Pre-render routes with react-snap

Not server-side rendering but still want to speed up the performance of your React site? Try pre-rendering!

Houssein Djirdeh
Houssein Djirdeh

react-snap is a third-party library that pre-renders pages on your site into static HTML files. This can improve First Paint times in your application.

Here's a comparison of the same application with and without pre-rendering loaded on a simulated 3G connection and mobile device:

A side by side loading comparsion. The version using pre-rendering loads 4.2 seconds faster.

react-snap is not the only library that can pre-render static HTML content for your React application. react-snapshot is another alternative.

Why is this useful?

The main performance problem with large single-page applications is that the user needs to wait for the JavaScript bundle(s) that make up the site to finish downloading before they can see any real content. The larger the bundles, the longer the user will have to wait.

To solve this, many developers take the approach of rendering the application on the server instead of only booting it up on the browser. With each page/route transition, the complete HTML is generated on the server and sent to the browser, which reduces First Paint times but comes at the cost of a slower Time to First Byte.

Pre-rendering is a separate technique that is less complex than server rendering, but also provides a way to improve First Paint times in your application. A headless browser, or a browser without a user interface, is used to generate static HTML files of every route during build time. These files can then be shipped along with the JavaScript bundles that are needed for the application.

react-snap

react-snap uses Puppeteer to create pre-rendered HTML files of different routes in your application. To begin, install it as a development dependency:

npm install --save-dev react-snap

Then add a postbuild script in your package.json:

"scripts": {
//...
"postbuild": "react-snap"
}

This would automatically run the react-snap command everytime a new build of the applications made (npm build).

npm supports pre and post commands for main and arbitrary scripts which will always run directly before or after the original script respectively. You can learn more in the npm documentation.

The last thing you will need to do is change how the application is booted. Change the src/index.js file to the following:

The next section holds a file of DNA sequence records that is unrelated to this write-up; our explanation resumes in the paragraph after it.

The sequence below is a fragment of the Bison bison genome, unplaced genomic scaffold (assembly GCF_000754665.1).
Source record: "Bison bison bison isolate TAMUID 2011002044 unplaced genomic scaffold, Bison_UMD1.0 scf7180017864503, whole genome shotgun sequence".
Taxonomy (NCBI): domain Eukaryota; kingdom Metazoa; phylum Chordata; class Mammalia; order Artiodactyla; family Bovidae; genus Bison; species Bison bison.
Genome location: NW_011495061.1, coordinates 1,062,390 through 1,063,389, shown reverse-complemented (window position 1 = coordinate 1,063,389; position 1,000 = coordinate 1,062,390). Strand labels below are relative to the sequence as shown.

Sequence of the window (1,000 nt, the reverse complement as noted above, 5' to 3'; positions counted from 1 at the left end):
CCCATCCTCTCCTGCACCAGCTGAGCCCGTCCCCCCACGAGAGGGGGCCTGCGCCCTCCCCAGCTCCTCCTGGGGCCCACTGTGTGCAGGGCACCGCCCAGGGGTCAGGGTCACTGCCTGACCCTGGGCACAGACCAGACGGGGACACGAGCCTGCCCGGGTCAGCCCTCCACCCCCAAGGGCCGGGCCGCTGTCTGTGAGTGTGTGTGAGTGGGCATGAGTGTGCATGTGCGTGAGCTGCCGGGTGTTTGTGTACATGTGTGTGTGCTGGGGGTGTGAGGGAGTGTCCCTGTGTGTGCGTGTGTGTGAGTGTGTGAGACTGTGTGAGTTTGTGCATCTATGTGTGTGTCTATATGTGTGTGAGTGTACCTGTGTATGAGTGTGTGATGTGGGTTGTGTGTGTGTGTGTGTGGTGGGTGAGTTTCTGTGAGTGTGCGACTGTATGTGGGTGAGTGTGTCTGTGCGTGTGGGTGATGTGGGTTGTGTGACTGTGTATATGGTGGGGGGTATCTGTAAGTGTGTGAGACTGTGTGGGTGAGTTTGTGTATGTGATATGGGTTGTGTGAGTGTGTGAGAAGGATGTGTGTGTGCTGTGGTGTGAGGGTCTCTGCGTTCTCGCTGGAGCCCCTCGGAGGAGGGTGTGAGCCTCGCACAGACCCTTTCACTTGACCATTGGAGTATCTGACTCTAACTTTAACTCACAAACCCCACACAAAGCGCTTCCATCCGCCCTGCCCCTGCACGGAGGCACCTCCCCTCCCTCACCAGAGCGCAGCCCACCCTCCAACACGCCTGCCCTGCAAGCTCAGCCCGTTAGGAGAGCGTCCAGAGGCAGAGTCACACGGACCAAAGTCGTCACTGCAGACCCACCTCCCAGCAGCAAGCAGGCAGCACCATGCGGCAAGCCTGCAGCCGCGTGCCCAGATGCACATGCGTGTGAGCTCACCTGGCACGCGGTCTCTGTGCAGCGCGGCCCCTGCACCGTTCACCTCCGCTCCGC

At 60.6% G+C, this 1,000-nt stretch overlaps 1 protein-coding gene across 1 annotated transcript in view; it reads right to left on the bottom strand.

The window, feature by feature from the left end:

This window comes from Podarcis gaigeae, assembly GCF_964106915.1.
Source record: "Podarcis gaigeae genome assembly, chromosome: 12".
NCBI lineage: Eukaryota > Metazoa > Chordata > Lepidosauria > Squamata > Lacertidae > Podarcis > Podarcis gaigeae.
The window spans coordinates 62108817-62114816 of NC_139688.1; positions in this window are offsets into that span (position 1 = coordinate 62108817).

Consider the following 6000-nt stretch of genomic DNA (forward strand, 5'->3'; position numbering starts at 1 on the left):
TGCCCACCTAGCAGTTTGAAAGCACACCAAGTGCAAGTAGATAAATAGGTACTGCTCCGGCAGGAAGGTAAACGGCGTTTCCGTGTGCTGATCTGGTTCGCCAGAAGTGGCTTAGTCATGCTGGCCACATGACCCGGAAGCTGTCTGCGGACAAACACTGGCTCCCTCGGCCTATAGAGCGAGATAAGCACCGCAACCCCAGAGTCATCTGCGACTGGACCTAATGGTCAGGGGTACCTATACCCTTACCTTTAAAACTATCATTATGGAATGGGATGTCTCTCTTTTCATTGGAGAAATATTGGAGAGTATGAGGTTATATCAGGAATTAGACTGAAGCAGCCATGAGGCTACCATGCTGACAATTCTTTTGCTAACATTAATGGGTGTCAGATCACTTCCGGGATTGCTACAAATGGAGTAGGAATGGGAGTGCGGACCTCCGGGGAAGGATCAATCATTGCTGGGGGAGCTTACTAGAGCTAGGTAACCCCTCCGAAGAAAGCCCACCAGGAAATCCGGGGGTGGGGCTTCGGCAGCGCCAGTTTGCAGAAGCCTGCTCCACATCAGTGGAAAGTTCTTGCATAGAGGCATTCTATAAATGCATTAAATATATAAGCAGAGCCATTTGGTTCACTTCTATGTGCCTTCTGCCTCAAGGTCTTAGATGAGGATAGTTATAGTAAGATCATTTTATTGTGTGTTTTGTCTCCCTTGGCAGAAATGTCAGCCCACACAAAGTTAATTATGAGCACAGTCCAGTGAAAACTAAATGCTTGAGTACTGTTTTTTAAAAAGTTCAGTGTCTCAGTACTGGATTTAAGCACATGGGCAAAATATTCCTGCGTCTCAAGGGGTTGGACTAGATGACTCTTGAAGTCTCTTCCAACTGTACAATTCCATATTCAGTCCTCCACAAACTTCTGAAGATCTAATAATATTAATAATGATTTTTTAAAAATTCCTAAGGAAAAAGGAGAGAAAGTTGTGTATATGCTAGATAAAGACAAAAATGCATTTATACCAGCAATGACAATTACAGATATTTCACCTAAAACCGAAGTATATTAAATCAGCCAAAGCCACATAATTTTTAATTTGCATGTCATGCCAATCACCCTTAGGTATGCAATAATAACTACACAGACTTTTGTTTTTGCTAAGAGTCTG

import React from 'react';
import ReactDOM from 'react-dom';
import './index.css';
import App from './App';

ReactDOM.render(<App />, document.getElementById('root'));
const rootElement = document.getElementById("root");

if (rootElement.hasChildNodes()) {
ReactDOM.hydrate(<App />, rootElement);
} else {
ReactDOM.render(<App />, rootElement);
}

Instead of only using ReactDOM.render to render the root React element directly into the DOM, this checks to see if any child nodes are already present to determine whether HTML contents were pre-rendered (or rendered on the server). If that's the case, ReactDOM.hydrate is used instead to attach event listeners to the already created HTML instead of creating it anew.

Building the application will now generate static HTML files as payloads for each route that is crawled. You can take a look at what the HTML payload looks like by clicking the URL of the HTML request and then clicking the Previews tab within Chrome DevTools.

A before and after comparison. The after shot shows content has rendered.

react-snap can be used for other frameworks than React! This includes Vue and Preact. More instructions about this can be found in the react-snap README.

Flash of unstyled content

Although static HTML is now rendered almost immediately, it still remains unstyled by default which may cause the issue of showing a "flash of unstyled content" (FOUC). This can be especially noticeable if you are using a CSS-in-JS library to generate selectors since the JavaScript bundle will have to finish executing before any styles can be applied.

To help prevent this, the critical CSS, or the minimum amount of CSS that is needed for the initial page to render, can be inlined directly to the <head> of the HTML document. react-snap uses another third-party library under the hood, minimalcss, to extract any critical CSS for different routes. You can enable this by specifying the following in your package.json file:

"reactSnap": {
"inlineCss": true
}

Taking a look at the response preview in Chrome DevTools will now show the styled page with critical CSS inlined.

A before and after comparison. The after shot shows content has rendered and is styled because of inlined critical CSS.

Caution: The inlineCSS option is still experimental. It is worth double-checking to make sure styles are being applied correctly for your routes.

Conclusion

If you are not server-side rendering routes in your application, use react-snap to pre-render static HTML to your users.

  1. Install it as a development dependency and begin with just the default settings.
  2. Use the experimental inlineCss option to inline critical CSS if it works for your site.
  3. If you are code-splitting on a component level within any routes, be careful to not pre-render a loading state to your users. The react-snap README covers this in more detail.
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